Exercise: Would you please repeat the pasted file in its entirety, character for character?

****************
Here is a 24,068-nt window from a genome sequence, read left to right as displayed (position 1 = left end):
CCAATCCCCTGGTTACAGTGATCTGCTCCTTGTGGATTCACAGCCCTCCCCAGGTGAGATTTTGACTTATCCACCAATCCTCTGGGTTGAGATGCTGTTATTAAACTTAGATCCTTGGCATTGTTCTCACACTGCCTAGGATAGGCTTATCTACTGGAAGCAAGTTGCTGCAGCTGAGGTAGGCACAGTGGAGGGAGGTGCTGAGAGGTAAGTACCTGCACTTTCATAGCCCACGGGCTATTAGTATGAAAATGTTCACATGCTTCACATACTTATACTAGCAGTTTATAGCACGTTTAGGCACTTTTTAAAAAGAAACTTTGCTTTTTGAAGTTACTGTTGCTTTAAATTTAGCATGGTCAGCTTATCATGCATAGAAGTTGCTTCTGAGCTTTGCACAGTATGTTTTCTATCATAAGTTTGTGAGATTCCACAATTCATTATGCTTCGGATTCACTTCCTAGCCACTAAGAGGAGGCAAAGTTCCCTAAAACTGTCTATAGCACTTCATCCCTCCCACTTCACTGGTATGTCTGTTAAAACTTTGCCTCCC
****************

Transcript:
Here is a 24,068-nt window from a genome sequence, read left to right as displayed (position 1 = left end):
CCAATCCCCTGGTTACAGTGATCTGCTCCTTGTGGATTCACAGCCCTCCCCAGGTGAGATTTTGACTTATCCACCAATCCTCTGGGTTGAGATGCTGTTATTAAACTTAGATCCTTGGCATTGTTCTCACACTGCCTAGGATAGGCTTATCTACTGGAAGCAAGTTGCTGCAGCTGAGGTAGGCACAGTGGAGGGAGGTGCTGAGAGGTAAGTACCTGCACTTTCATAGCCCACGGGCTATTAGTATGAAAATGTTCACATGCTTCACATACTTATACTAGCAGTTTATAGCACGTTTAGGCACTTTTTAAAAAGAAACTTTGCTTTTTGAAGTTACTGTTGCTTTAAATTTAGCATGGTCAGCTTATCATGCATAGAAGTTGCTTCTGAGCTTTGCACAGTATGTTTTCTATCATAAGTTTGTGAGATTCCACAATTCATTATGCTTCGGATTCACTTCCTAGCCACTAAGAGGAGGCAAAGTTCCCTAAAACTGTCTATAGCACTTCATCCCTCCCACTTCACTGGTATGTCTGTTAAAACTTTGCCTCCC